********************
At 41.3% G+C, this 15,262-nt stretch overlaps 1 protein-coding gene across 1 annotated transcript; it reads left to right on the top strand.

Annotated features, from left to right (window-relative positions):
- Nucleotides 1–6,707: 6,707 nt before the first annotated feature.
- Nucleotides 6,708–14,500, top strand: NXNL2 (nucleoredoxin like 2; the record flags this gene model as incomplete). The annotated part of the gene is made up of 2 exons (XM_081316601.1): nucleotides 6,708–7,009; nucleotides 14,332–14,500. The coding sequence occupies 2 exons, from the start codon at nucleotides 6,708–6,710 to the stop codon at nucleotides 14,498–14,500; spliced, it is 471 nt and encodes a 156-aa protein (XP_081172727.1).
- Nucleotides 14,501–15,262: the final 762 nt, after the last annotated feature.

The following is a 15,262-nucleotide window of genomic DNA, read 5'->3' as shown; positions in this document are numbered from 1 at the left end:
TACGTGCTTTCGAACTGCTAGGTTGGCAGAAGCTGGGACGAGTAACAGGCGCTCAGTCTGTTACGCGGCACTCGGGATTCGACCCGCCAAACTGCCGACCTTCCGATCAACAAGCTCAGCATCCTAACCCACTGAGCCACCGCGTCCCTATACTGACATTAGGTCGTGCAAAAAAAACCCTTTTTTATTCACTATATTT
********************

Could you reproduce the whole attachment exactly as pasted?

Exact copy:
At 41.3% G+C, this 15,262-nt stretch overlaps 1 protein-coding gene across 1 annotated transcript; it reads left to right on the top strand.

Annotated features, from left to right (window-relative positions):
- Nucleotides 1–6,707: 6,707 nt before the first annotated feature.
- Nucleotides 6,708–14,500, top strand: NXNL2 (nucleoredoxin like 2; the record flags this gene model as incomplete). The annotated part of the gene is made up of 2 exons (XM_081316601.1): nucleotides 6,708–7,009; nucleotides 14,332–14,500. The coding sequence occupies 2 exons, from the start codon at nucleotides 6,708–6,710 to the stop codon at nucleotides 14,498–14,500; spliced, it is 471 nt and encodes a 156-aa protein (XP_081172727.1).
- Nucleotides 14,501–15,262: the final 762 nt, after the last annotated feature.

The following is a 15,262-nucleotide window of genomic DNA, read 5'->3' as shown; positions in this document are numbered from 1 at the left end:
TACGTGCTTTCGAACTGCTAGGTTGGCAGAAGCTGGGACGAGTAACAGGCGCTCAGTCTGTTACGCGGCACTCGGGATTCGACCCGCCAAACTGCCGACCTTCCGATCAACAAGCTCAGCATCCTAACCCACTGAGCCACCGCGTCCCTATACTGACATTAGGTCGTGCAAAAAAAACCCTTTTTTATTCACTATATTT